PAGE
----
This posting I presume was not in any way misplaced, neither was it intended to stir the hornets nest. Its intent was to sample peoples opinion in order to make informed decisions.

You could have made your points without the use of words like "You focus on language, which is (sorry) totally stupid". I think then your write-up would have made a better reading.

Well; I wish you luck.

Bye,
Anselm.
 
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Anselm, in that case even u shud refrain from using words such as "but if you must float and sink with Java. I say Good Luck to you."

Originally posted by Anselm Paulinus:
Hi Eric:

This posting I presume was not in any way misplaced, neither was it intended to stir the hornets nest. Its intent was to sample peoples opinion in order to make informed decisions.

You could have made your points without the use of words like "You focus on language, which is (sorry) totally stupid". I think then your write-up would have made a better reading.

Well; I wish you luck.

Bye,
Anselm.

 
Eric Lemaitre
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Hi Anselm !

Anselm, in that case even u shud refrain from using words such as "but if you must float and sink with Java. I say Good Luck to you."

As soniya remarks, this is exactly the way I took it, perhaps even a troll. You simply cannot say such things on a Java forum and expect avoiding some kind of backdraft flame in return.

This is typically the kind of posts Microsoft used to create artificial FUD on concurrent technologies so as to promote theirs. So as the general meaning of your message was clearly hostile for Java, I took is as such and answered in a much more unfriendly way as usual.

Facts to gather for you are simple : Java is an excellent technology to last, .Net probably too despite it is impossible to draw unbiased figures from their usual marketting boasts they use instead of technical benchmarks, but neutral IT people who tested it confirm it will be comparable to Java and practically as performant.

Best regards.
 
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Originally posted by Anselm Paulinus:
Recent studies are showing that the hot technologies in the IT world today are security and storage



What do those necessarily have to do with Java development?

I've worked with plenty of Oracle DBAs that make twice what I do. But that's not the point. I think you have an apples to oranges comparison going on there...
 
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While off topic, J2EE has a great security model.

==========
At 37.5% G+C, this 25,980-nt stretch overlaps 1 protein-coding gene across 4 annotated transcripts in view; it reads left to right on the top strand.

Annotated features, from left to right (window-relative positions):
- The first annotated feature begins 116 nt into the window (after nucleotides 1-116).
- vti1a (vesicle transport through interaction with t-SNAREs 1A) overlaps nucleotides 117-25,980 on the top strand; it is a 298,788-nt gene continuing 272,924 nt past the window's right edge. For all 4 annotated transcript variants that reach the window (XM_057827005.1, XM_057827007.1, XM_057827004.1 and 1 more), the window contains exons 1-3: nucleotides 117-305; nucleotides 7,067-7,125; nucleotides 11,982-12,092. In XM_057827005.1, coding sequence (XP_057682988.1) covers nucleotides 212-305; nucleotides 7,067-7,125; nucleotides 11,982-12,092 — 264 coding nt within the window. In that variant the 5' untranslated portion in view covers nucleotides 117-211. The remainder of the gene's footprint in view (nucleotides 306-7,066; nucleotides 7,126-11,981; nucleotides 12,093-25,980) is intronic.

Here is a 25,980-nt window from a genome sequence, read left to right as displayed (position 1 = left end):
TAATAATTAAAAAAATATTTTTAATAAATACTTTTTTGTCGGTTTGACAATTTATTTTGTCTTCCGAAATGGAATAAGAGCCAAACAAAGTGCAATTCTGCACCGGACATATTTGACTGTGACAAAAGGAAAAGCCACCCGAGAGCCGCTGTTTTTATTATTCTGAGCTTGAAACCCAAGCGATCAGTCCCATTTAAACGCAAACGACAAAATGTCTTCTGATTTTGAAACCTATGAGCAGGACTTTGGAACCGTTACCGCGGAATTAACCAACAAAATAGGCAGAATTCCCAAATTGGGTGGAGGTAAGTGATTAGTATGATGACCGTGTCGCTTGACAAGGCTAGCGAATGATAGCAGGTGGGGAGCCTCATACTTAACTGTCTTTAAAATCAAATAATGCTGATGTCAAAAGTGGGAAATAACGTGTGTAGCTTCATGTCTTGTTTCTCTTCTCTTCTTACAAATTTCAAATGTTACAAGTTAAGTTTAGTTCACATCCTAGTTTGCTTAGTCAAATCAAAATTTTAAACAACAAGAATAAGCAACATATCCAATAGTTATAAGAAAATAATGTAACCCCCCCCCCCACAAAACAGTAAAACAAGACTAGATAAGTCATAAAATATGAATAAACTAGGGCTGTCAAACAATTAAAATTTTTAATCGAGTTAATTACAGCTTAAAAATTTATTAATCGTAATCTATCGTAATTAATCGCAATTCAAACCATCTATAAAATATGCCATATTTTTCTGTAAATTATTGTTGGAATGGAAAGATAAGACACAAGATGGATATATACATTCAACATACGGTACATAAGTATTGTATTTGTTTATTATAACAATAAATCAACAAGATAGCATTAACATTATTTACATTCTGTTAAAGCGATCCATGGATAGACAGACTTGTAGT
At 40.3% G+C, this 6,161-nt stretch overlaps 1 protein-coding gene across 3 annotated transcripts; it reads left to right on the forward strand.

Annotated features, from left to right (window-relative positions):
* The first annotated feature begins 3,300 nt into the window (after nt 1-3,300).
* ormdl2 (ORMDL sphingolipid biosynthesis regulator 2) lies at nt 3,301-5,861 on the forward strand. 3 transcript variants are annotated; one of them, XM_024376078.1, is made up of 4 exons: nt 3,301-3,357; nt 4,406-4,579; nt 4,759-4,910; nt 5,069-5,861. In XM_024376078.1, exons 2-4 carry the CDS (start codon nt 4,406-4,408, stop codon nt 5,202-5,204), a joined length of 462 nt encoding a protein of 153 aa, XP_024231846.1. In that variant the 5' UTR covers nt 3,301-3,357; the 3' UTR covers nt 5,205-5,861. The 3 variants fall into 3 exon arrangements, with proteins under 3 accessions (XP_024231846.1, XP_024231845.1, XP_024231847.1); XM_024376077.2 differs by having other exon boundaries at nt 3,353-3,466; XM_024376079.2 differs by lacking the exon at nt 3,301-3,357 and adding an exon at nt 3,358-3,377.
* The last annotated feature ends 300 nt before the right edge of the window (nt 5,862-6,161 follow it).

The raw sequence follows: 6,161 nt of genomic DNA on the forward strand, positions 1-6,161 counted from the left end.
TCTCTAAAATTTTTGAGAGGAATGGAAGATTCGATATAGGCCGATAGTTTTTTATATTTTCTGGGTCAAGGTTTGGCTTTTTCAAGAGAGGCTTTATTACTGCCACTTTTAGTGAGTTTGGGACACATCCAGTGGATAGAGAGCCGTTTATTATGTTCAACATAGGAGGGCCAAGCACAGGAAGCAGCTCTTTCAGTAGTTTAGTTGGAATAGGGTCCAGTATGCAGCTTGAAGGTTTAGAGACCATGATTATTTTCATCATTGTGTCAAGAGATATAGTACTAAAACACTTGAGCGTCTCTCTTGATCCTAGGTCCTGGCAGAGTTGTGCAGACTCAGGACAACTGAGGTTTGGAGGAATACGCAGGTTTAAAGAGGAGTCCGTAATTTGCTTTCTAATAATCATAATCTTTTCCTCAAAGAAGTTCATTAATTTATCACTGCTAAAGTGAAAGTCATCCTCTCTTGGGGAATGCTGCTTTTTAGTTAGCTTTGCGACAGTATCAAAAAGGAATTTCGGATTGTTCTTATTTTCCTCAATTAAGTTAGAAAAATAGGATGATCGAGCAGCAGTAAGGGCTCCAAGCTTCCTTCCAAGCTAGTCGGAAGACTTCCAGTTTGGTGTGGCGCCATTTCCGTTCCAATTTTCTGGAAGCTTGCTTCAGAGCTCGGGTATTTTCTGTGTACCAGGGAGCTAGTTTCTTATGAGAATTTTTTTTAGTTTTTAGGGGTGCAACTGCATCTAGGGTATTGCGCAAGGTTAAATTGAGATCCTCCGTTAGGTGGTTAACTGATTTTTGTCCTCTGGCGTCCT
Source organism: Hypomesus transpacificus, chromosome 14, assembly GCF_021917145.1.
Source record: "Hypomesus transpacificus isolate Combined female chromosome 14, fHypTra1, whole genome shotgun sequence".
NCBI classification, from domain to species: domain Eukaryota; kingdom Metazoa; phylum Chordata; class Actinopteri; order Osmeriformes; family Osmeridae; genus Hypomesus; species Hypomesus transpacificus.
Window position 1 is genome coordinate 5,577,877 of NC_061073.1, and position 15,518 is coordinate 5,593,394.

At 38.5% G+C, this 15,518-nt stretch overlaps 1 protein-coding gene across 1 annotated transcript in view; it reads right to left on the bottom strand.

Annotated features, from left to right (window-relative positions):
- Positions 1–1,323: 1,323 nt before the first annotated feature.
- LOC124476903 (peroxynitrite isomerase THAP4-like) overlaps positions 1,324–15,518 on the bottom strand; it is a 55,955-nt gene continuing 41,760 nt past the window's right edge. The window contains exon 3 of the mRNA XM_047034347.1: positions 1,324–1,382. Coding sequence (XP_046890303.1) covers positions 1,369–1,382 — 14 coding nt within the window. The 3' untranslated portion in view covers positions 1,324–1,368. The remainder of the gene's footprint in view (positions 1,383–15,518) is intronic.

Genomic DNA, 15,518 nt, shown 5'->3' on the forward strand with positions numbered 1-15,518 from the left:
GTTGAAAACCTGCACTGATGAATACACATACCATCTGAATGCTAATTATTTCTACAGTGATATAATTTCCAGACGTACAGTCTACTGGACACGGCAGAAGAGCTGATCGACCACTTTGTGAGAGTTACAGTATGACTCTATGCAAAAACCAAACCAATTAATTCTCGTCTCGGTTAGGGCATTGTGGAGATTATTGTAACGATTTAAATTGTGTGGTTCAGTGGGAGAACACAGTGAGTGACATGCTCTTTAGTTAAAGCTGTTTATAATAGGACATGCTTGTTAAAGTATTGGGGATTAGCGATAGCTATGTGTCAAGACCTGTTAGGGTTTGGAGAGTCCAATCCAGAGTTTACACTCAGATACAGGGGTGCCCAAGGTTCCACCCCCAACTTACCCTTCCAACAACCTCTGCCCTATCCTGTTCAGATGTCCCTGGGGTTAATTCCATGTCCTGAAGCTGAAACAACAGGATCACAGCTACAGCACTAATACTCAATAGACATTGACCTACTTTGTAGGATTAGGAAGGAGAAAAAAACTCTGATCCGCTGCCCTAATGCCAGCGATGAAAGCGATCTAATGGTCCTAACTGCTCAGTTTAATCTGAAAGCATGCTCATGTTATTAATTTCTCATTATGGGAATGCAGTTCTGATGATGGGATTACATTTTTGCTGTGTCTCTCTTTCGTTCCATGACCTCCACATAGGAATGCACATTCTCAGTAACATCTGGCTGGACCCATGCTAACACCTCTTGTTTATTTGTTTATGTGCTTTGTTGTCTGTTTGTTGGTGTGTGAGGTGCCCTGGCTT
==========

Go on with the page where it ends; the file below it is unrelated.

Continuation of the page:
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Focus on mastering basic technology paradigms, not specific implementations/tools.

(Copyright (c) 2005 Jacquie Barker -- All rights reserved)

In over 25 years as a software engineer, I've seen only a handful of new paradigms emerge to fundamentally impact how I do my job:

Modular ('goto-less') programming (early 70s)

Relational database management systems (early 80s)

The advent of personal computers and client-server computing (mid 80s)

Graphical user interfaces (late 80s)

Object-oriented programming (late 70s, but not really commercially popular until the early 90s)

The World Wide Web, and the move toward thin client computing (early 90s)

The use of XML to represent/exchange data (mid 90s)

During that same period of time, I've seen hundreds of tools, languages, and vendor products come and go.

It's the fundamental knowledge of relational database theory - but not the knowledge of how Sybase differs from Oracle, or how version 10g of Oracle differs from version 9i; the fundamental knowledge of object oriented programming - but not the knowledge of how C# differs from Java, or how release 5.0 of Java compares with 1.4; the fundamental knowledge of thin client computing - but not how Netscape's features contrast with those of Internet Explorer; that really matters in terms of being a proficient software engineer.

Best regards,

Jacquie Barker
Author, Taming the Technology Tidal Wave
http://techtidalwave.com
[ February 08, 2005: Message edited by: Jacquie Barker ]
 
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Jacquie, I'd consider the webbased application a throwback to the old days of mainframes and dumb terminals.
The new terminal is a browser window, the mainframe a web(application) server.
That server itself is typically a client in a client/server architecture between it and a database.
XML is just another form of EDI or RPC, 1970s technologies as well.

So really the entire "new" technologies that emerged in the mid to late 1990s and early 21st century so far are no more and no less than new implementations of 30+ year old principles.

OO itself is little more in principle than a veneer around best practices in procedural languages, which would have one create modular code in shared libraries.